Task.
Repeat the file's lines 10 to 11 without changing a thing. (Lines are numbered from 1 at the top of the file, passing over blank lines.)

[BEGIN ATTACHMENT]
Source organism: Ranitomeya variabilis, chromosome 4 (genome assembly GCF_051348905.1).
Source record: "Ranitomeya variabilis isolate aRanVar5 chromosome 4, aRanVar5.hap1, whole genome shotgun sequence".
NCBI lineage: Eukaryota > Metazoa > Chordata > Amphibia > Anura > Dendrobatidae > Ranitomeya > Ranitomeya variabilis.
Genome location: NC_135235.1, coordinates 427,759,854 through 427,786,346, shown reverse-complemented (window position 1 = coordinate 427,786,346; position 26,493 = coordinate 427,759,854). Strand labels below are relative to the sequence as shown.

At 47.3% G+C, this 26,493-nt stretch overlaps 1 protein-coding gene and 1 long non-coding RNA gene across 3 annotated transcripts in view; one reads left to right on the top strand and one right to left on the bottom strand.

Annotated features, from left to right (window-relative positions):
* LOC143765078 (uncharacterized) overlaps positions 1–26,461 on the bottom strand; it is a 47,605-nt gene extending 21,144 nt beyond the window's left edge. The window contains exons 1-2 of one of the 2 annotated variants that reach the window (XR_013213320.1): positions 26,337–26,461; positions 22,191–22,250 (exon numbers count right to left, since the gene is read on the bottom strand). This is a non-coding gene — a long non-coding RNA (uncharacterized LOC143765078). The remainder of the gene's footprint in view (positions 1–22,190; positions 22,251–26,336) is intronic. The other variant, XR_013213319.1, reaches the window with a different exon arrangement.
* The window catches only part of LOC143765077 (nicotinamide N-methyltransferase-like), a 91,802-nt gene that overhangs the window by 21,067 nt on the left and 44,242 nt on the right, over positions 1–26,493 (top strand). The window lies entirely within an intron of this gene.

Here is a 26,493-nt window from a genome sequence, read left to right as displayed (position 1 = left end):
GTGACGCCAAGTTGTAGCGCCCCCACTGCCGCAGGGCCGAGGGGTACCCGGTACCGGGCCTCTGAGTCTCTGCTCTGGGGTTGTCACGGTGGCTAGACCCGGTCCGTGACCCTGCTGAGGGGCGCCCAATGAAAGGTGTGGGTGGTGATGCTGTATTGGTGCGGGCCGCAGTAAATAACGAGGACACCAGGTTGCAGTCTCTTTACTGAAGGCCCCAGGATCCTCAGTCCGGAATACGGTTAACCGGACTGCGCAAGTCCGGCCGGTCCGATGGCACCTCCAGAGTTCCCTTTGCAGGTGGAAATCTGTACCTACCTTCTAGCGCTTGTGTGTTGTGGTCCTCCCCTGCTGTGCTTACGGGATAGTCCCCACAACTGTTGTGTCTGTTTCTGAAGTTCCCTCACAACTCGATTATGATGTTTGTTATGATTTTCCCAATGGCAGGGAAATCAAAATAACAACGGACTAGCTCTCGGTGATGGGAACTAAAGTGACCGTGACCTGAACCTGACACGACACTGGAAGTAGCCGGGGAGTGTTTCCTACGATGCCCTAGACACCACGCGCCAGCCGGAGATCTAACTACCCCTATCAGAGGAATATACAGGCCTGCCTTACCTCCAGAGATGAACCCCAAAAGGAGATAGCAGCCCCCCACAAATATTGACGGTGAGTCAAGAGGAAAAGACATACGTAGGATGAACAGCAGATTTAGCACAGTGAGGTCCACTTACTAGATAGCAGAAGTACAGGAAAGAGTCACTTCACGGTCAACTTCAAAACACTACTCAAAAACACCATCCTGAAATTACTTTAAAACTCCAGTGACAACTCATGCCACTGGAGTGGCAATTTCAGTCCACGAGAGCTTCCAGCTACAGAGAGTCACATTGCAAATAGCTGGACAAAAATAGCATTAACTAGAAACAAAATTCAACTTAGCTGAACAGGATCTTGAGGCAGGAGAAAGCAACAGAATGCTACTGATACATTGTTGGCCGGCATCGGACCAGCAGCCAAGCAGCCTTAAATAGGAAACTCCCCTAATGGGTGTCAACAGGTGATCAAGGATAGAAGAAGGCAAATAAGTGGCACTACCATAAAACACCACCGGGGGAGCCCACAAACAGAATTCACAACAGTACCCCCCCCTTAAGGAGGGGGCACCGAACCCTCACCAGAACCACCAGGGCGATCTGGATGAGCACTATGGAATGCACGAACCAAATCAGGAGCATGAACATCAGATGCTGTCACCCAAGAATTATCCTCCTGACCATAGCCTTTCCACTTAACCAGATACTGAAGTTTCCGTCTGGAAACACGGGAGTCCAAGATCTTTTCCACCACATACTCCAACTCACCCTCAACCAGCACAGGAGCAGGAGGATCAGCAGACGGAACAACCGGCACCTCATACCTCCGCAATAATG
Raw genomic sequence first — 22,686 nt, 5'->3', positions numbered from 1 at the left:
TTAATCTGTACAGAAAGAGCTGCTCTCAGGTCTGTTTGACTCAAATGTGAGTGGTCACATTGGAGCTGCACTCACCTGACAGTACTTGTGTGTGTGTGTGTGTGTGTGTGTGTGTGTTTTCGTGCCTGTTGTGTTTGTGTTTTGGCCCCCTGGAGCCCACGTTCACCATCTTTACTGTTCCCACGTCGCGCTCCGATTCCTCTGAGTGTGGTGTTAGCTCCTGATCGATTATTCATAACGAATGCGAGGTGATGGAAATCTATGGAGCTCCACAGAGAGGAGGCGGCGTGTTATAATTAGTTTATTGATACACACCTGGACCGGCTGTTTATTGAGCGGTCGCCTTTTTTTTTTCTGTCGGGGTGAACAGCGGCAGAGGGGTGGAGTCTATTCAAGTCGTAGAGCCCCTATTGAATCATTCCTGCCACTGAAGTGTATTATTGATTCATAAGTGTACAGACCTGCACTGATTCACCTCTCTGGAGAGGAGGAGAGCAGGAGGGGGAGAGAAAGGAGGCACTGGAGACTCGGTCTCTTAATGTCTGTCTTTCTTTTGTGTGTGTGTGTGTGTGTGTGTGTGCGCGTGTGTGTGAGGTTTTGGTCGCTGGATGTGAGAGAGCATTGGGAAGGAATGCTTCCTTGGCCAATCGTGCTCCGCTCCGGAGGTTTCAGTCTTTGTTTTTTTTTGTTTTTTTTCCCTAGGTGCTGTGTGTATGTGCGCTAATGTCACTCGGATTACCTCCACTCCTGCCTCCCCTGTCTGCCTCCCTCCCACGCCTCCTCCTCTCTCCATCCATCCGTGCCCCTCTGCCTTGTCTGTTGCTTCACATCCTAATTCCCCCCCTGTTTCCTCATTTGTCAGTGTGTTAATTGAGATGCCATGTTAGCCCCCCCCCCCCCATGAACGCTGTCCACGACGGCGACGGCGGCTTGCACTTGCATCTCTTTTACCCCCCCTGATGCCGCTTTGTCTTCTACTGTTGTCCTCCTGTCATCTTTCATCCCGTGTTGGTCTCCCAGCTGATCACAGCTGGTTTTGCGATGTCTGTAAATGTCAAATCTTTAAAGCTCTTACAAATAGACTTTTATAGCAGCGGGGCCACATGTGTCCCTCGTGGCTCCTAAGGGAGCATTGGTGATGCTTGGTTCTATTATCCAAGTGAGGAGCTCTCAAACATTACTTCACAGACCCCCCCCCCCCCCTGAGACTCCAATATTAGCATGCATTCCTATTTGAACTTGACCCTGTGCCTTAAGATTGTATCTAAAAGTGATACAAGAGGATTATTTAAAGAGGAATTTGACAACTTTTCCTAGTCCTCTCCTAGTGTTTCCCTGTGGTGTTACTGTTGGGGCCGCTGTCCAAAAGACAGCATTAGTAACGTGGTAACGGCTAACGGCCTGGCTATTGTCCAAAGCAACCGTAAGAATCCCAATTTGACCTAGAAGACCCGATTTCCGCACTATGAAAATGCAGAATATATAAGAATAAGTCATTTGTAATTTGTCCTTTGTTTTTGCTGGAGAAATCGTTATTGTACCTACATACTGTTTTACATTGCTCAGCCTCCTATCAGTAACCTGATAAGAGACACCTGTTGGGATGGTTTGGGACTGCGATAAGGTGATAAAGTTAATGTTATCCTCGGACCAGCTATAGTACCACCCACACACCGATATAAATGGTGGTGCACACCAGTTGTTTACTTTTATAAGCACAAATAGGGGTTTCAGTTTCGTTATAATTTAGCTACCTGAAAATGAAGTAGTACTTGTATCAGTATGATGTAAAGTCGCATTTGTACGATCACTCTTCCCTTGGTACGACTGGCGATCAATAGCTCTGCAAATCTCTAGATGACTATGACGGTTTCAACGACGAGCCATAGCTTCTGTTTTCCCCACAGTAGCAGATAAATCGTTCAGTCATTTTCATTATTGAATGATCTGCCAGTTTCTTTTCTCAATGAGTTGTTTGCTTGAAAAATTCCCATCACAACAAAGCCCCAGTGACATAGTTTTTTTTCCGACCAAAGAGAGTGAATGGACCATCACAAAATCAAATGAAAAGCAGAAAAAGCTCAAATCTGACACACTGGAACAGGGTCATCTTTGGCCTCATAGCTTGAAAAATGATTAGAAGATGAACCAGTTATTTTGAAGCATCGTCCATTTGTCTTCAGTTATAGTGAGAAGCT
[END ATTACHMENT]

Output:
GTGACGCCAAGTTGTAGCGCCCCCACTGCCGCAGGGCCGAGGGGTACCCGGTACCGGGCCTCTGAGTCTCTGCTCTGGGGTTGTCACGGTGGCTAGACCCGGTCCGTGACCCTGCTGAGGGGCGCCCAATGAAAGGTGTGGGTGGTGATGCTGTATTGGTGCGGGCCGCAGTAAATAACGAGGACACCAGGTTGCAGTCTCTTTACTGAAGGCCCCAGGATCCTCAGTCCGGAATACGGTTAACCGGACTGCGCAAGTCCGGCCGGTCCGATGGCACCTCCAGAGTTCCCTTTGCAGGTGGAAATCTGTACCTACCTTCTAGCGCTTGTGTGTTGTGGTCCTCCCCTGCTGTGCTTACGGGATAGTCCCCACAACTGTTGTGTCTGTTTCTGAAGTTCCCTCACAACTCGATTATGATGTTTGTTATGATTTTCCCAATGGCAGGGAAATCAAAATAACAACGGACTAGCTCTCGGTGATGGGAACTAAAGTGACCGTGACCTGAACCTGACACGACACTGGAAGTAGCCGGGGAGTGTTTCCTACGATGCCCTAGACACCACGCGCCAGCCGGAGATCTAACTACCCCTATCAGAGGAATATACAGGCCTGCCTTACCTCCAGAGATGAACCCCAAAAGGAGATAGCAGCCCCCCACAAATATTGACGGTGAGTCAAGAGGAAAAGACATACGTAGGATGAACAGCAGATTTAGCACAGTGAGGTCCACTTACTAGATAGCAGAAGTACAGGAAAGAGTCACTTCACGGTCAACTTCAAAACACTACTCAAAAACACCATCCTGAAATTACTTTAAAACTCCAGTGACAACTCATGCCACTGGAGTGGCAATTTCAGTCCACGAGAGCTTCCAGCTACAGAGAGTCACATTGCAAATAGCTGGACAAAAATAGCATTAACTAGAAACAAAATTCAACTTAGCTGAACAGGATCTTGAGGCAGGAGAAAGCAACAGAATGCTACTGATACATTGTTGGCCGGCATCGGACCAGCAGCCAAGCAGCCTTAAATAGGAAACTCCCCTAATGGGTGTCAACAGGTGATCAAGGATAGAAGAAGGCAAATAAGTGGCACTACCATAAAACACCACCGGGGGAGCCCACAAACAGAATTCACAACAGTACCCCCCCCTTAAGGAGGGGGCACCGAACCCTCACCAGAACCACCAGGGCGATCTGGATGAGCACTATGGAATGCACGAACCAAATCAGGAGCATGAACATCAGATGCTGTCACCCAAGAATTATCCTCCTGACCATAGCCTTTCCACTTAACCAGATACTGAAGTTTCCGTCTGGAAACACGGGAGTCCAAGATCTTTTCCACCACATACTCCAACTCACCCTCAACCAGCACAGGAGCAGGAGGATCAGCAGACGGAACAACCGGCACCTCATACCTCCGCAATAATG
Raw genomic sequence first — 22,686 nt, 5'->3', positions numbered from 1 at the left: